Five cases of spontaneous pneumothorax were treated with video-assisted thoracoscopic surgery (VATS). These included four cases of recurrent pneumothorax and one case of persistent pneumothorax. The mean age was 33 years. The identified bullae were eliminated with either endoloop ligation (in one patient) or stapled excision (in four patients). There were no recurrences reported in a mean follow-up of 9.4 months. In conclusion, VATS offers an equally effective and less morbid alternative to open thoracotomy in the management of primary spontaneous pneumothorax.
Liquid silicone (polydimethylsiloxane) is an inert material that is commonly used for cosmetic purpose. Silicone embolization syndrome (SES) can rapidly progress to pneumonitis as a consequence of the injection of nonmedical-grade liquid silicone. We describe a case of severe silicone pneumonitis complicated with acute respiratory distress syndrome and bilateral pneumothorax secondary to silicone gluteal augmentation. In this case report, we aim to discuss our experience and approach in managing an uncommon case of SES.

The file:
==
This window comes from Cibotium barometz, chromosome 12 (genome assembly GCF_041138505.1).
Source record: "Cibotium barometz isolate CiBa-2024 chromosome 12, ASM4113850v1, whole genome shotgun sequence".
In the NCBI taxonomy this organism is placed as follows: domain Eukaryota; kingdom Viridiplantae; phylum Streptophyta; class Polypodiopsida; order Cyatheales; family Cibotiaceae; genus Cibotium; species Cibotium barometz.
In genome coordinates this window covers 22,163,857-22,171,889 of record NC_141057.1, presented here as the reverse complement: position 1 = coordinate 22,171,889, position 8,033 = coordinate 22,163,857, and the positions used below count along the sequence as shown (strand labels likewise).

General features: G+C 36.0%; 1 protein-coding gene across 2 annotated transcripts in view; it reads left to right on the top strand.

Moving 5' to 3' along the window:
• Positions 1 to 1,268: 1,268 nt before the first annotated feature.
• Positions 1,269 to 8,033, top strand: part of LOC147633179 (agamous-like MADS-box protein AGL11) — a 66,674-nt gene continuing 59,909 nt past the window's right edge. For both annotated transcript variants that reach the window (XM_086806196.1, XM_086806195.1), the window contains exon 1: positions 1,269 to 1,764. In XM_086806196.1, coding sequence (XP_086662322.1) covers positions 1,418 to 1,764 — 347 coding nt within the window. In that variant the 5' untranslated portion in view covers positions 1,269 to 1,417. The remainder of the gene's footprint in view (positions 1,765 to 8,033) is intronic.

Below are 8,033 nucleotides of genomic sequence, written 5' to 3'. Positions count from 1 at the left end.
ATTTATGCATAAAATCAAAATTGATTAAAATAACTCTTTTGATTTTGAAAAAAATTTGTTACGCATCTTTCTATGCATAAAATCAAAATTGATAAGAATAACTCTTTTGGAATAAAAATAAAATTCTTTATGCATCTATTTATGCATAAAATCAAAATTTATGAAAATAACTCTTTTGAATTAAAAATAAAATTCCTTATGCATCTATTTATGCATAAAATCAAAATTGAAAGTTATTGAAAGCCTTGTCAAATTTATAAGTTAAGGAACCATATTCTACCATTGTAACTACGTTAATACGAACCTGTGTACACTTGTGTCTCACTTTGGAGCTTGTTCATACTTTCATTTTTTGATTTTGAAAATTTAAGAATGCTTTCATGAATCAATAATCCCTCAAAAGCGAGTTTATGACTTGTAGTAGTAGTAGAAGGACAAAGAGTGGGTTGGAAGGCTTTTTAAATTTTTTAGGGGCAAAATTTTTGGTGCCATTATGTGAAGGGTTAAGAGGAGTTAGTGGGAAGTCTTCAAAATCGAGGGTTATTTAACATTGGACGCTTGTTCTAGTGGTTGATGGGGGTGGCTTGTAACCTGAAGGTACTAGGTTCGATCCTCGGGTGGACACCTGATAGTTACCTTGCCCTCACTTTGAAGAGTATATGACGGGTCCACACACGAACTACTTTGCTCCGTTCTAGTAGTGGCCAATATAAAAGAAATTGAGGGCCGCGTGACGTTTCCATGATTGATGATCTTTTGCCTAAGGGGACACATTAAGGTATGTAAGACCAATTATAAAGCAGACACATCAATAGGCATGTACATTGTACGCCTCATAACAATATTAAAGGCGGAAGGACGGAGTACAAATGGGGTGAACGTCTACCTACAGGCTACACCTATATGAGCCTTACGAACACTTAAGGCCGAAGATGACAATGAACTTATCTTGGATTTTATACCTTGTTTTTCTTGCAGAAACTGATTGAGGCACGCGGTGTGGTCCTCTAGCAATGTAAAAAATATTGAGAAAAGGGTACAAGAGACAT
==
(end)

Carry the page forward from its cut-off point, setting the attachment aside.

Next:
Catamenial pneumothorax is a rare condition. We report a case of a 36-year-old female who presented with dyspnoea every time before she had her regular menses. Further investigation confirmed that she had catamenial pneumothorax. With this case we wish to highlight this rare diagnostic entity that every clinician should keep in mind.
A young male who developed ipsilateral pulmonary oedema on two occasions as a complication of treatment of pneumothoraces involving the left lung is reported. The importance of large pneumothoraces, the rapidity of decompression and the application of suction to the pleural space as factors predisposing to the development of re-expansion pulmonary oedema is well demonstrated by this case. The re-expansion pulmonary oedema was more severe on the second occasion when the lung had collapsed for a longer duration compared to the first pneumothorax which was of more recent onset.
We describe a patient with empyema thoracis that had eroded through the apical chest wall to the supraclavicular fossa and lung parenchyma, ultimately leading to a bronchopleural fistula manifesting as lobulated, localized subcutaneous emphysematous swellings over the chest wall and supraclavicular fossa. This is a rarely reported phenomenon and the reason why the lobulated subcutaneous emphysematous swellings remained localized is unknown.